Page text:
Pharmacokinetics assessment.

Serum MDX-1100 concentrations were determined by quantitative enzyme-linked immunosorbent assay.

Pharmacodynamics assessment.

Samples for pharmacodynamic assessments were obtained for exploratory analyses at baseline and on study days 8 and 85.

Measurement of gene expression by quantitative polymerase chain reaction (qPCR).

Total RNA was purified from peripheral blood collected in PAXgene Blood RNA tubes (Qiagen) according to the manufacturer's protocol. Complementary DNA (cDNA) was synthesized using the Invitrogen SuperScript III Reverse Transcriptase Kit and oligo(dT) primers (Invitrogen) according to the manufacturer's instructions. Gene expression was measured by qPCR using gene-specific primers and Applied Biosystems Power SYBR Green PCR Master Mix. Copy number per 5 ng cDNA was determined using a standard curve of gene-specific PCR product, and then normalized to the copy number of a housekeeping gene, UBE2D2.

Measurement of serum cytokine levels.

Cytokines were analyzed using the Luminex multiplexing system and Millipore Milliplex Human Cytokine/Chemokine Immunoassay kits. Kits were run according to the manufacturer's recommended protocol. Levels of 30 cytokines/chemokines, including IP-10 and eotaxin, were assayed, and concentrations were determined from a standard curve run with each assay. Sixteen of the 28 other cytokines/chemokines were below the detection range of the assay (granulocyte colony-stimulating factor, IFNγ, IL-1β, IL-2, IL-3, IL-4, IL-5, IL-7, IL-8, IL-10, IL-13, IL-15, IL-17, IL-12p70, tumor necrosis factor α [TNFα], and TNFβ), and 12 showed no significant differences among treatment groups (granulocyte–macrophage colony-stimulating factor, IFNα, IL-6, IL-12p40, macrophage inflammatory protein 1α [MIP-1α], MIP-1β, IL-1α, soluble shed CD25, monocyte chemotactic protein 1, vascular endothelial growth factor, macrophage-derived chemokine, and soluble CD40L).

Immunogenicity assessment.

Serum samples along with positive and negative controls were tested in an electrochemiluminescence assay using the Meso Scale Discovery Sector PR 100 Plate Reader. Briefly, biotinylated MDX-1100, ruthenylated MDX-1100, and patient serum samples were added to wells of a polypropylene microtiter plate. Upon incubation, anti–MDX-1100 antibodies bind to both the biotinylated MDX-1100 and ruthenylated MDX-1100 molecules to form an antibody complex bridge. Next, the samples were added to microwell plates coated with streptavidin (Meso Scale Discovery). After washing, a tripropylamine-containing read buffer was added, and upon voltage application, a chemiluminescent signal was triggered. Samples were screened at a dilution of 1:20. Samples with signal intensity that was less than or equal to the calculated assay cut point (as determined by a low probability for presence of any anti–MDX-100 antibodies) were reported as negative.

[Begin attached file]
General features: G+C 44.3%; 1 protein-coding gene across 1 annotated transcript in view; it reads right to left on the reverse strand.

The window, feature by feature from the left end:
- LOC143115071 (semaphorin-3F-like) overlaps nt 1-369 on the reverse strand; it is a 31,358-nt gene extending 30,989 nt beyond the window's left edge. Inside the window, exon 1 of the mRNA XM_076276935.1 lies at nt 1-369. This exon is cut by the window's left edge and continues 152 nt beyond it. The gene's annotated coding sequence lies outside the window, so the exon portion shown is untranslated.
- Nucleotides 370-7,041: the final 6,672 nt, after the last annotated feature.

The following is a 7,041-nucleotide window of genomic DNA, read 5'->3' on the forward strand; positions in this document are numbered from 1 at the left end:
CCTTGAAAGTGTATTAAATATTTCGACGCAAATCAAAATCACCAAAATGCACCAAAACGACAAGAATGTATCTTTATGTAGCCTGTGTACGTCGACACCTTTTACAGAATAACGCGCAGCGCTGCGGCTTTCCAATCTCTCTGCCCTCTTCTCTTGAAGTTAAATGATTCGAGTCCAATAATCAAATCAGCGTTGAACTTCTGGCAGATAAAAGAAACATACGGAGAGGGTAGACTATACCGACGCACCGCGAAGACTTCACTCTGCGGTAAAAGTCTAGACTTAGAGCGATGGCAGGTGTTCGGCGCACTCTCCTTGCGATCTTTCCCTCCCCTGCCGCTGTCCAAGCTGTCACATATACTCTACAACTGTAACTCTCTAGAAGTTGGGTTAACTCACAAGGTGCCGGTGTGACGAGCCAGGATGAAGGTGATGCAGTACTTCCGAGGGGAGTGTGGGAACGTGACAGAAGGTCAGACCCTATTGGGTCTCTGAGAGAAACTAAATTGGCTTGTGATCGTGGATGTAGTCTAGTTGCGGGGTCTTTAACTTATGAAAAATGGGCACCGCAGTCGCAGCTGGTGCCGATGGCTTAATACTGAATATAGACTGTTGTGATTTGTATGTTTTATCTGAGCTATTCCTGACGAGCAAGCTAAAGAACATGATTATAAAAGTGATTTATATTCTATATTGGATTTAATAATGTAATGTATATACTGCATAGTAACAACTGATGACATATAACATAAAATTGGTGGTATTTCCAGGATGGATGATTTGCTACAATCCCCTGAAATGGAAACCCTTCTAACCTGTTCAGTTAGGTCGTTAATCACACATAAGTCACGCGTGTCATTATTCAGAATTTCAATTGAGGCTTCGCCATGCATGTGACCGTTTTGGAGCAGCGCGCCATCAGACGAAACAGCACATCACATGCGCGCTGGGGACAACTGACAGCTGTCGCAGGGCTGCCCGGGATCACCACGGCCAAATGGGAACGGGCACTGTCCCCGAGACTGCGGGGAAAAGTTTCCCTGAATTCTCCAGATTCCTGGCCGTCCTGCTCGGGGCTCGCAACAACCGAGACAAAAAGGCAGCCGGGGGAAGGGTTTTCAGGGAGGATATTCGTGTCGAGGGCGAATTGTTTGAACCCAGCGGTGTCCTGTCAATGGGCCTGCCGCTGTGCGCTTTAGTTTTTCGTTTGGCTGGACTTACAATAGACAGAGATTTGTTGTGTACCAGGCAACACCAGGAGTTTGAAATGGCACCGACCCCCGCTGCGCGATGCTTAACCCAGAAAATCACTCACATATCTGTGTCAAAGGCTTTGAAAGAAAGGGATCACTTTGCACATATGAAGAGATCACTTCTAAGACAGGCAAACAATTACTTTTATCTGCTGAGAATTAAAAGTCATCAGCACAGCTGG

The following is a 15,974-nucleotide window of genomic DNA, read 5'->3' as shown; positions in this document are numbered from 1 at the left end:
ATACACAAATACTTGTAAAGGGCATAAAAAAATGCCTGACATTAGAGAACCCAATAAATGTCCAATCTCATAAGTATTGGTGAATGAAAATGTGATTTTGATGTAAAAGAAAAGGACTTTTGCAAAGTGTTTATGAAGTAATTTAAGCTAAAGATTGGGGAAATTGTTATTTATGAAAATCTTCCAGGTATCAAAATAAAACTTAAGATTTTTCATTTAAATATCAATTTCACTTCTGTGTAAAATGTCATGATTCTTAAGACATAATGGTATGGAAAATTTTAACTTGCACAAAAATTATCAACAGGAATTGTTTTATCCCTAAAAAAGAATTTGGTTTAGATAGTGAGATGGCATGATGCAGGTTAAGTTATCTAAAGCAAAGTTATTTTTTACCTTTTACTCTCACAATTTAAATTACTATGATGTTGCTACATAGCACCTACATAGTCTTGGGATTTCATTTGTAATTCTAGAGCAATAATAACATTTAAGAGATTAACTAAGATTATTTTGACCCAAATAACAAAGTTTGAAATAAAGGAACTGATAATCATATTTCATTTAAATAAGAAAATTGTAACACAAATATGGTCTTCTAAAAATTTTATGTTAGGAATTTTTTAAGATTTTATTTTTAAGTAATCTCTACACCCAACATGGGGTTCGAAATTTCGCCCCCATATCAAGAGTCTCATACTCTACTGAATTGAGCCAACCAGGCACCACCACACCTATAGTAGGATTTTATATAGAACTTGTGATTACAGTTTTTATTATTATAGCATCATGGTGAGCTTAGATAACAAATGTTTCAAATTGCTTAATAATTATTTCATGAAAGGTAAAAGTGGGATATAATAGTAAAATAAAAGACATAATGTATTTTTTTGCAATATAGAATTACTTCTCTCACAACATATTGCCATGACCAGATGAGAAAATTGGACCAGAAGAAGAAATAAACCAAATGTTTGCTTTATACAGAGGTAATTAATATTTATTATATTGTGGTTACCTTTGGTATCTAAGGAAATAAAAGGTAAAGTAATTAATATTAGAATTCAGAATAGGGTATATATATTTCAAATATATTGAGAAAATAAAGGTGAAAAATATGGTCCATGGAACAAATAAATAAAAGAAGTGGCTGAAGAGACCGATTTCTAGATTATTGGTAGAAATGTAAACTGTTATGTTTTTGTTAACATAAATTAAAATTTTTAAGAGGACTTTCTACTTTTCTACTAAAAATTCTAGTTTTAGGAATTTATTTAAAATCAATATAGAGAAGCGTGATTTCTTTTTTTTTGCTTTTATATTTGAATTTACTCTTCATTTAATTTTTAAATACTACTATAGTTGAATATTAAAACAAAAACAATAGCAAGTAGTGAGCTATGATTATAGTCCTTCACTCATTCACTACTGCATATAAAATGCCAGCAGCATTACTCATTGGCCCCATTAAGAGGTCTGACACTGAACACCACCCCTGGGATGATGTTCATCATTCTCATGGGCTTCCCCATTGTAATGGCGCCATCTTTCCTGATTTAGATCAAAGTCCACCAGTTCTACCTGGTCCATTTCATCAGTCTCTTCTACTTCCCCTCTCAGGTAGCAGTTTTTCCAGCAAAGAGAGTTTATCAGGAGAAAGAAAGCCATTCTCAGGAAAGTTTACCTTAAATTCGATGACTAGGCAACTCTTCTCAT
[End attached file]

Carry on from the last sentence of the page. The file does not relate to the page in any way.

Statistical analysis.

A sample size of 35 patients per cohort was needed to provide 80% power to detect a difference of 40% in the ACR20 response between the MDX-1100–treated and placebo-treated cohorts at the 5% significance level (2-tailed) adjusted for a discontinuation rate of 10%. The ACR20 response rate in the placebo-treated cohort was assumed to be 30%. The intent-to-treat (ITT) population, defined as all patients who were randomized to receive MDX-1100 or placebo, was the primary population for determining efficacy. The difference in response rates was analyzed by Fisher's exact test. Subjects who discontinued prior to day 85 were imputed as nonresponders. Secondary end points and baseline demographics were summarized using descriptive statistics.

For pharmacokinetics assessments, peak and trough concentrations were summarized using descriptive statistics. For pharmacodynamics assessments, a paired t-test was used to compare FoxP3 gene expression in patient samples collected on day 1 and day 85. The Mann-Whitney U test was used to compare mean expression levels of cytokines or genes between 2 patient groups. When more than 2 groups were compared, the Kruskal-Wallis test with Dunn's correction was used. Data were analyzed using GraphPad Prism software. The reported P values for the pharmacodynamic analyses were not adjusted for multiplicity, although multiple pharmacodynamic biomarkers were analyzed.


Baseline characteristics.